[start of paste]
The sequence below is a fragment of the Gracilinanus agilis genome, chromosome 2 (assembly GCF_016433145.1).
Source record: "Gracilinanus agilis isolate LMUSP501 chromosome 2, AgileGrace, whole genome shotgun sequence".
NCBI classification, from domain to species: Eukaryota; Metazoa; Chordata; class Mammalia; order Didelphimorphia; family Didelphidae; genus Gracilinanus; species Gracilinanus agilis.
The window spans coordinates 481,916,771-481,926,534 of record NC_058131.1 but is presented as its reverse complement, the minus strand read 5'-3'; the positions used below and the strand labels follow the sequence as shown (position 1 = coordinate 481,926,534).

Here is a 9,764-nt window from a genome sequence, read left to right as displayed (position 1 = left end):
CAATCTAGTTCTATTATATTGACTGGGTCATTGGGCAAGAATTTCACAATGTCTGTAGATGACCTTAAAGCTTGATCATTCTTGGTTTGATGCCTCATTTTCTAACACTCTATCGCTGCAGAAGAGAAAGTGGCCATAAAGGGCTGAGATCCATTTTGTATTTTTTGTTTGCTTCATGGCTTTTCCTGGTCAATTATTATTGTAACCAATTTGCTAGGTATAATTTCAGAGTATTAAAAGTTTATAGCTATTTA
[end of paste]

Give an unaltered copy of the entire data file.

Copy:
The sequence below is a fragment of the Gracilinanus agilis genome, chromosome 2 (assembly GCF_016433145.1).
Source record: "Gracilinanus agilis isolate LMUSP501 chromosome 2, AgileGrace, whole genome shotgun sequence".
NCBI classification, from domain to species: Eukaryota; Metazoa; Chordata; class Mammalia; order Didelphimorphia; family Didelphidae; genus Gracilinanus; species Gracilinanus agilis.
The window spans coordinates 481,916,771-481,926,534 of record NC_058131.1 but is presented as its reverse complement, the minus strand read 5'-3'; the positions used below and the strand labels follow the sequence as shown (position 1 = coordinate 481,926,534).

Here is a 9,764-nt window from a genome sequence, read left to right as displayed (position 1 = left end):
CAATCTAGTTCTATTATATTGACTGGGTCATTGGGCAAGAATTTCACAATGTCTGTAGATGACCTTAAAGCTTGATCATTCTTGGTTTGATGCCTCATTTTCTAACACTCTATCGCTGCAGAAGAGAAAGTGGCCATAAAGGGCTGAGATCCATTTTGTATTTTTTGTTTGCTTCATGGCTTTTCCTGGTCAATTATTATTGTAACCAATTTGCTAGGTATAATTTCAGAGTATTAAAAGTTTATAGCTATTTA